Tumblelog by Soup.io
Newer posts are loading.
You are at the newest post.
Click here to check if anything new just came in.

November 24 2010

High Scalability - High Scalability - Strategy: Biggest Performance Impact is to Reduce the Number of HTTP Requests

educe the size and frequency of network communications, which will make your pages load faster, which will improve performance enough that you can use HTTPS all the time, which will make you safe and secure on-line, which is a good thing.

July 22 2010

ImperialViolet - Overclocking SSL

In January this year (2010), Gmail switched to using HTTPS for everything by default. Previously it had been introduced as an option, but now all of our users use HTTPS to secure their email between their browsers and Google, all the time. In order to do this we had to deploy no additional machines and no special hardware. On our production frontend machines, SSL/TLS accounts for less than 1% of the CPU load, less than 10KB of memory per connection and less than 2% of network overhead. Many people believe that SSL takes a lot of CPU time and we hope the above numbers (public for the first time) will help to dispel that.

ImperialViolet - Overclocking SSL

In January this year (2010), Gmail switched to using HTTPS for everything by default. Previously it had been introduced as an option, but now all of our users use HTTPS to secure their email between their browsers and Google, all the time. In order to do this we had to deploy no additional machines and no special hardware. On our production frontend machines, SSL/TLS accounts for less than 1% of the CPU load, less than 10KB of memory per connection and less than 2% of network overhead. Many people believe that SSL takes a lot of CPU time and we hope the above numbers (public for the first time) will help to dispel that.
Reposted byn0g n0g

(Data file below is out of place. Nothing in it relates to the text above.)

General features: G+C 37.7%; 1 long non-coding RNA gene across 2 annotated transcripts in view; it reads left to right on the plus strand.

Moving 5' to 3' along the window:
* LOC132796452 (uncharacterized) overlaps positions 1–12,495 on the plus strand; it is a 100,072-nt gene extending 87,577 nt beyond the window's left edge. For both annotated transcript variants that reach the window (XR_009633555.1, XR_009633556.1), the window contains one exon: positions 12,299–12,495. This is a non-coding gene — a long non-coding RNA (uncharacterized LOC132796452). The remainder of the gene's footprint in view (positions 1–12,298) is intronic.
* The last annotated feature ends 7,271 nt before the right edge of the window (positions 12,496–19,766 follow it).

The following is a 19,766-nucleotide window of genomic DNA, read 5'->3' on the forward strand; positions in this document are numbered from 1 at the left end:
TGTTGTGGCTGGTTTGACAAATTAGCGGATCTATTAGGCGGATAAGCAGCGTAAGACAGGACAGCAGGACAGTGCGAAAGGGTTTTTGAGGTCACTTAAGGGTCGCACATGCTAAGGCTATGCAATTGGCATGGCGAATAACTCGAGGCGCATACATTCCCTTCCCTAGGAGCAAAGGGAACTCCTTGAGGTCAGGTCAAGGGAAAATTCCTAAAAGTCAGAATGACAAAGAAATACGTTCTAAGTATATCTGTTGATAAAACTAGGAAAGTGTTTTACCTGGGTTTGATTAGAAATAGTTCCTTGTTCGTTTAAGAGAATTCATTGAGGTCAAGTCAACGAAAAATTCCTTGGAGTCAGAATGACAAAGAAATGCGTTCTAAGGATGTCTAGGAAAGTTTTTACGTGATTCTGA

June 11 2009

Moserware: The First Few Milliseconds of an HTTPS Connection

Convinced from spending hours reading rave reviews, Bob eagerly clicked "Proceed to Checkout" for his gallon of Tuscan Whole Milk and... Whoa! What just happened? In the 220 milliseconds that flew by, a lot of interesting stuff happened to make Firefox change the address bar color and put a lock in the lower right corner. With the help of Wireshark, my favorite network tool, and a slightly modified debug build of Firefox, we can see exactly what's going on. By agreement of RFC 2818, Firefox knew that "https" meant it should connect to port 443 at Amazon.com:

May 17 2009

ssl/ssh multiplexer

There is a funny little hack out there called sslh, which lets one accept both https and ssh connection on the same, one port. It lets me connect from inside my corporate proxy, which allows outbound connections on port 443, using Putty, while still being able to serve Web pages over https. There are two problems with sslh: * It's in Perl. That means it's pretty RAM hungry, and probably not very fast. * It doesn't manage privilege dropping, which is rather questionnable. The obvious solution to both problems was to re-implement it in C, because that's what geeks do.
Older posts are this way If this message doesn't go away, click anywhere on the page to continue loading posts.
Could not load more posts
Maybe Soup is currently being updated? I'll try again automatically in a few seconds...
Just a second, loading more posts...
You've reached the end.

Don't be the product, buy the product!

Schweinderl